“We’ve done a few of 'holding baby up in the yard,'” she said, adding that Facebook and video chats have been good ways to stay connected.

Looking back, she would have waited a year to have a child because of the pandemic and her advice to other soon-to-be moms would be, “to stay on top of your mental health. There’s really great resources now for online counselling and support (for) definitely first-time moms, stay on top of (your mental health).”

Tracy Armstrong, a doula based out of Kelowna, teaches prenatal classes at Okanagan College.

She said while the actual birthing process at hospitals hasn’t changed during the pandemic because certified doulas are still allowed inside the hospital, pregnancy has become more isolating for women.

Her classes have switched to an online format.

“There’s a lack of connection with other pregnant individuals, but the online classes have been really great, people have accepted that there are no in-person classes and next best thing is online and my last several classes have been full,” Armstrong said.

“That being said, I think women are having a better postpartum period because they’re cocooning with their babies. They’re really taking this rest period in the first six weeks after having their baby because we’re isolated. So my guess will be that these babies are more bonded to their parents because they’re alone with the baby.”

Cocooning is where parents spend more time with their baby alone.

“Cocooning after birth is something we don’t often get the chance to do because we have so much going on in our lives, so to be able to take that one-on-one time is really precious,” she said.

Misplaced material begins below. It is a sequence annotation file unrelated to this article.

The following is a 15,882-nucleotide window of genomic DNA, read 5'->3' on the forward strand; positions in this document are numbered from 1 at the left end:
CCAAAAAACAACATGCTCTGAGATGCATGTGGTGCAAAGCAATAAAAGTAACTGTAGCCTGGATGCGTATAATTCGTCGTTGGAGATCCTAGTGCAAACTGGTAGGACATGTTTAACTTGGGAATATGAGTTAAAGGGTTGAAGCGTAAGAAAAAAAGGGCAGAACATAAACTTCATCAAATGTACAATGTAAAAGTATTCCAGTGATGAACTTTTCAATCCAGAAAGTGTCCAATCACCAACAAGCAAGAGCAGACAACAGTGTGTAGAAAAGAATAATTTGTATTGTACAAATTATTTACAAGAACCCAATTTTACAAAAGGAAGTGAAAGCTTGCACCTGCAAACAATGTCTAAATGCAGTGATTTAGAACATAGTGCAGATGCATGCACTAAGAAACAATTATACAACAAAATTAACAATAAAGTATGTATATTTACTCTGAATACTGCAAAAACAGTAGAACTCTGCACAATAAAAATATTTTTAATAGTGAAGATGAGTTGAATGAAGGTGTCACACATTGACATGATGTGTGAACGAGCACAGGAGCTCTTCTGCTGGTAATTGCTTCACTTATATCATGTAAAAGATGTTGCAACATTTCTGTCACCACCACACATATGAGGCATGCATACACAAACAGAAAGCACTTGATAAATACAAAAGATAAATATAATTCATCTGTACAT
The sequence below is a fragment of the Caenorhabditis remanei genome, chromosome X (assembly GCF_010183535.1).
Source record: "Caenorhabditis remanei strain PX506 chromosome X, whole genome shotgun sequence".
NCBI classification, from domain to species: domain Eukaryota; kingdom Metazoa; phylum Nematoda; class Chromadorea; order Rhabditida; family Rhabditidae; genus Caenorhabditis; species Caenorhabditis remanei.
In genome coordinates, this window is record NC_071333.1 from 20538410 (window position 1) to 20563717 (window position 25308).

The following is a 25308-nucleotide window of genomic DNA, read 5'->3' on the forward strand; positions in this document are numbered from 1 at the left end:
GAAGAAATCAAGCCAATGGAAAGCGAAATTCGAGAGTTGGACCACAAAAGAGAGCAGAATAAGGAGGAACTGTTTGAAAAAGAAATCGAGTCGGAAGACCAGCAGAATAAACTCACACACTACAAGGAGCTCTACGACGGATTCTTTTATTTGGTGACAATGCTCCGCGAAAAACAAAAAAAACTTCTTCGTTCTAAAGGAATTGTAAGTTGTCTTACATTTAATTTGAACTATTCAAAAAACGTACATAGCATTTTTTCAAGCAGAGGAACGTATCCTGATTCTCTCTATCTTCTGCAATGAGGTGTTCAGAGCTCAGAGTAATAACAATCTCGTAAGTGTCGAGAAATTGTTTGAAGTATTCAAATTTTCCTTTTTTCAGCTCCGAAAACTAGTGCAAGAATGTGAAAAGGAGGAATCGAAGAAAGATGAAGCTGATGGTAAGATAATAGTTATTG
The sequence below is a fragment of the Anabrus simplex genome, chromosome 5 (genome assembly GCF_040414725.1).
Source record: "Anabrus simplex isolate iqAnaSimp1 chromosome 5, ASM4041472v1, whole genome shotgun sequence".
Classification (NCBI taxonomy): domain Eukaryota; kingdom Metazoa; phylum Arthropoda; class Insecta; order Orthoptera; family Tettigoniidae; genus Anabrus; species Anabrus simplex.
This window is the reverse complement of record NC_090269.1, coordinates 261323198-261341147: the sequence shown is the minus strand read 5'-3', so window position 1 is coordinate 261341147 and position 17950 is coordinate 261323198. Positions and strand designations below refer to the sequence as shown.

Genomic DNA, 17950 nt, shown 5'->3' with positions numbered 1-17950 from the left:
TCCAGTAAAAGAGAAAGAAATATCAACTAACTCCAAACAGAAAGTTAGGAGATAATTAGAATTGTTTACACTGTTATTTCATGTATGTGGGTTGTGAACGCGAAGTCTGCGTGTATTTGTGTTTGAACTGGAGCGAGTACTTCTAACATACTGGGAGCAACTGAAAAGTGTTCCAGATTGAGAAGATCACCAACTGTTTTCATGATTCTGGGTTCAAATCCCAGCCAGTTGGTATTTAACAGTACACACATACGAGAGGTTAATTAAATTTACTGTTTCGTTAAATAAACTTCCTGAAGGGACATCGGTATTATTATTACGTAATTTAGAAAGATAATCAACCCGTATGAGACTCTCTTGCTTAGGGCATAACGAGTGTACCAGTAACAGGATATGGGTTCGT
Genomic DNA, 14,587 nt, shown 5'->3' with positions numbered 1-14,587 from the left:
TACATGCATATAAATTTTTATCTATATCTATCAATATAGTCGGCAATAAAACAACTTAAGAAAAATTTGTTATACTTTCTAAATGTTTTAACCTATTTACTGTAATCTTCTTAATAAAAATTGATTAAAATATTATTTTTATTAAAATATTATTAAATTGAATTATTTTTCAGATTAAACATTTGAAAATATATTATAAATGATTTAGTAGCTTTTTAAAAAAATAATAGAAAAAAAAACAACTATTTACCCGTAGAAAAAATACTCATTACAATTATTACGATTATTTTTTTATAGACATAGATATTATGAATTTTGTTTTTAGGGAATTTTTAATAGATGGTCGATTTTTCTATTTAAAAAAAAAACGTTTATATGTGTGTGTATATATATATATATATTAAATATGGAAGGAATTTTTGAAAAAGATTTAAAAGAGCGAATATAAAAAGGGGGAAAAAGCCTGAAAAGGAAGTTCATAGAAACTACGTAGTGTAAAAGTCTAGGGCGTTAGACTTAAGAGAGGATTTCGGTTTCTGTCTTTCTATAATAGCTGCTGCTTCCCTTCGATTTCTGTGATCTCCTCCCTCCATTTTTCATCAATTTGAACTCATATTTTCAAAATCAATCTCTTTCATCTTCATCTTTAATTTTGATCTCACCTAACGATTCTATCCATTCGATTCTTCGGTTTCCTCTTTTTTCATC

Karla Karcioglu, from Kamloops, is currently pregnant with her first child and she’s due in May 2021. She said navigating the healthcare system was already difficult and only exacerbated by the pandemic.

Karcioglu has been living in the city since roughly 2010 and during this time, hasn’t been able to get a family doctor.

“I have always been a person who had to go to clinics,” she said. “That was one immediate concern of mine heading into this.”

She started seeing a naturopath, to find alternative options from bouncing around to clinics.

“I would like to have a conventional family doctor, it’s not my intention to substitute,” she said, adding that having a naturopath provides a more consistent person who is able to know her and look after her needs.

In connecting with the Thompson Region Family Obstetrics Group, she will only have a maternity doctor for a limited time, and after that she’ll have to use walk-in clinics.

“Even that initial step seeing a pregnancy doctor... you’re kind of on your own to figure it out,” she said.

READ MORE: B.C. baby of mother in coma from COVID-19 is 'strong and healthy'

Karcioglu wanted to have a baby since she was three years old and weighed out the pros and cons with her significant other on having one during the pandemic.